• Solar brutal - too many
windows, not enough
insulation, thermal
mass, or solar control
• Can be too hot in any
season--but still cold on
dark winter days
• Common in 1970s New
Mexico but this example
is from Oregon
• Still done today - poor
orientation can be
disastrous
Estimated costs
Clothesline
0.002 cents per kwh
Passive design DHCV
0-2 cents per kwh
Passive water heater
1-2 cents per kwh
Active water heater
2-7 cents per kwh
Photovoltaic
10-30 cents per kwh
Daylighting 5.0
• Daylighting
reduces cooling
loads
• Improves
people’s attitude
and health
• Saves energy
• Often the key
factor in
commercial
buildings
Easy to model
• Light shelves on
south facing
walls are very
effective for
daylighting
• They control
glare and
bounce light
further in
• Models allow
quick checks of
lighting
Daylighting
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Orientation (12 ft)
Taller ceiling (16 ft)
Light shelf (25 ft)
Angled ceiling (28 ft)
Optimized (39 ft)
• Use physical and/or
computer model
Community design 5.0
• Mike and Judy Corbett
start a remarkable solar
development with passive
solar heating and cooling
• More than 200 units,
designed for bikes, walking
and community building
• 50% less energy used
than adjacent
developments (1975)
• Mixed use
• A delightful place
The challenge in 1980
• We knew how to do very high
performance buildings
• With super-insulation and effective
thermal mass (water best)
• How could we build super-insulated
buildings with high internal mass at
competitive cost?
The answer emerges
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DB, Matts Myhrman, Bill Steen
A consulting job for a
pig farmer in 1983 led
me to straw bale
building
Historic straw bale
buildings in
Nebraska, Wyoming
and Alabama
In 1989 the first straw
bale workshop was
held near Oracle, AZ
1994 The Straw Bale House
• Straw bales provides
high insulation value
and significant amounts
of plaster for distributed
thermal mass
• Just five years later we
published the first big
book on straw bale
construction
• Sale have now passed
125,000
• There are more than 20
sb books in many
languages
Straw bale passive solar homes
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Near Bishop, by Ken Haggard and Pliny Fisk
Probably the first permitted straw bale in California
With composting toilets, greywater biobeds
Higher performance--modest price
Integrated commercial design 6.0
• Daylighting
• Passive heating,
cooling, ventilation
• General Services
would not accept a
floating temperature in
our 240,000 square
foot building in 1975
• Even after we showed
it would be better than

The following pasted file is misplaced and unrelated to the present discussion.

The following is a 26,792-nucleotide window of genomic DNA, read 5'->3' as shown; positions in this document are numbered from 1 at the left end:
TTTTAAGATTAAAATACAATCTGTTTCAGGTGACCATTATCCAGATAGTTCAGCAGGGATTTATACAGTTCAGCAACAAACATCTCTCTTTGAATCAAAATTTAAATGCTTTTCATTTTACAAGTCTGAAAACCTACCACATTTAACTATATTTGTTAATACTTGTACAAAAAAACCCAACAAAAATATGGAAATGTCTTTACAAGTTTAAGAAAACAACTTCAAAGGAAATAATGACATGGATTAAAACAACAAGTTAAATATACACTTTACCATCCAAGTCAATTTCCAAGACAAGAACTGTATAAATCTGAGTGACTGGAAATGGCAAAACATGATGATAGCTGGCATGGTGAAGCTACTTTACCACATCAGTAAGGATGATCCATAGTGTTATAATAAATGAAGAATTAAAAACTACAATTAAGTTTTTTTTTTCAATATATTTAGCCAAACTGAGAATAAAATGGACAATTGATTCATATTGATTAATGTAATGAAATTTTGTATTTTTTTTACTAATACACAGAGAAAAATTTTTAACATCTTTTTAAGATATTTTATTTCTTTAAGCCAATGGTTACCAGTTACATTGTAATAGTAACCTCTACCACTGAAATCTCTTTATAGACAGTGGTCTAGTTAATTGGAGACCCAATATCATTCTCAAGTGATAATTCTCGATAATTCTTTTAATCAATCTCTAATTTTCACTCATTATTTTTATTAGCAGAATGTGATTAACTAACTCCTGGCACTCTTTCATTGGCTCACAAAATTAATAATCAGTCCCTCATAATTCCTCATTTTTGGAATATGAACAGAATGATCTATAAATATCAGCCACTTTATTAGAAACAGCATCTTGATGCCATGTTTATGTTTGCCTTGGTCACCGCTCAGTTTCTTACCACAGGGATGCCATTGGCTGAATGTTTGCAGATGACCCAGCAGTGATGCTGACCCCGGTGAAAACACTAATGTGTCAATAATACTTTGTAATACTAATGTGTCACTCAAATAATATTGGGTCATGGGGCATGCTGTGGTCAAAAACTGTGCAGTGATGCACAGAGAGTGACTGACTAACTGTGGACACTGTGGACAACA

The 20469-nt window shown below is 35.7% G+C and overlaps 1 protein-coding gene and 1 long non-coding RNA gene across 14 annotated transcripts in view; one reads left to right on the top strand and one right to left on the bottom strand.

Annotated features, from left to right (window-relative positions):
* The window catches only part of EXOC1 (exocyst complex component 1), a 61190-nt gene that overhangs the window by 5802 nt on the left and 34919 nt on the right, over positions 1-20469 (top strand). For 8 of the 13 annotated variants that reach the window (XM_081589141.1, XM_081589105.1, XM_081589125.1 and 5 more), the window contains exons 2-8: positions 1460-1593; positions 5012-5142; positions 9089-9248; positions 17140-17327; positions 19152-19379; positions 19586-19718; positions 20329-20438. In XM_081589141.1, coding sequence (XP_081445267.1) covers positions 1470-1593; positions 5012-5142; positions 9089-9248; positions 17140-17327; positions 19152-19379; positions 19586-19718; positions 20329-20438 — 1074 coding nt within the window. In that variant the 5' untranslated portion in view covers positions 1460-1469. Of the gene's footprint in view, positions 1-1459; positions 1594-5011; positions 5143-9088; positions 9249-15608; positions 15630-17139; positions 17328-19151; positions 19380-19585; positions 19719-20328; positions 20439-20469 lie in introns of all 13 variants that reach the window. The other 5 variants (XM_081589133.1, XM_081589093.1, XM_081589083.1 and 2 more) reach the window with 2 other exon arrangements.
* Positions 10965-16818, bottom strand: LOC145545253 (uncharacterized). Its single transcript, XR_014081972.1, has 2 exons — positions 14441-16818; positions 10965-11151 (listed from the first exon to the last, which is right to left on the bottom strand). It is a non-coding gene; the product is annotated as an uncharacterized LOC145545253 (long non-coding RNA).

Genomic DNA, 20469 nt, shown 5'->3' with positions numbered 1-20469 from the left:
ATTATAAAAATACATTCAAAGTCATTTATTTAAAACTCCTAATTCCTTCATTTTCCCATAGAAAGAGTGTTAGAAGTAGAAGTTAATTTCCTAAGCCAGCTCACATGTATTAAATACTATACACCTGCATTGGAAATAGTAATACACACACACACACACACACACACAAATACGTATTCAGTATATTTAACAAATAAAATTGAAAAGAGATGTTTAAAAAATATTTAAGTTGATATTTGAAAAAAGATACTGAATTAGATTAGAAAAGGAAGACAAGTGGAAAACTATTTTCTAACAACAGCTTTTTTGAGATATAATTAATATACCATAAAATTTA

existing buildings
nearby
• 88% energy savings
predicted
Jon Hammond, David Bainbridge, Loren Neubauer, Jim
Plumb, Marshall Hunt, Denny Long, Living Systems
Office space 1976
• Ken Haggard and SLOSG submitted a roof pond
design the next year
• It would have provided 100% heating and cooling
• The design was not “hierarchical” enough
Office space
• Ken Haggard, Polly
Cooper and their staff
have designed more
than 200 passive solar
buildings since 1975
• This is their passive
solar, straw bale off-grid
office
• Daylit, natural
ventilation
• Waterwall for heating
and cooling
Assembly building/offices
Ken Haggard and Polly Cooper
San Luis Obispo Sustainability Group, 2006
• Daylit, naturally
heated, cooled
ventilated
synagogue
• Energy use
82% below
California’s
energy code
• Water walls for
thermal mass
• Straw bale
walls
Police station
• Daylit, light
shelves
• Passive solar
• Police station
• Visalia
Jon Hammond, Indigo Architecture, 2006
Passive Solar Europe
• Germany and
Scandinavia began
passive solar home
building in the 1990s
• Good resources and
support
• Typical 70-90%
savings
• Driven by true cost
pricing 30¢ kwh
PassivHaus Institute
Big office buildings!
• ING (NMB) bank building in Amsterdam,
550,000 sqft by Ton Albert (1987)
• Daylit, natural ventilation
• Passive and active solar
• 90% energy use reduction no increase in cost
• Reduced absenteeism
• Overcrowding led to changes in systems mechanical added
• Operable windows did experience some
noise issues
Mixed use passive
• The Prisma building
in Nuremberg
• Design Dr. W. Stahl,
SUNNA
• Daylit, passive
heating, cooling and
ventilation
• 140,000 square feet
The global challenge
A
D
R
A
• Simple passive solar straw bale homes
• Thousands underway in China thanks to Kelly
Lerner and other volunteers, ADRA
• In Mongolia energy use was cut 80%
Passive solar obstacles
An anti-solar
building--we
could hardly do
worse
• Perverse incentives--almost everyone involved has
incentives to do the wrong thing
• Key issues - subsidies, developer v/s client, tax code
• Result: sealed, unhealthy, unsustainable buildings
• Estimated lost productivity and medical costs $200
billion a year (Dept of Energy)
What should we expect?
• Health, comfort, joy and beauty!
• 90% less energy needed for heating
and cooling
• 90% daylighting
• Natural ventilation with operable
windows for most buildings < 6 stories
• Comparable first cost
• More sustainable materials
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A Solar History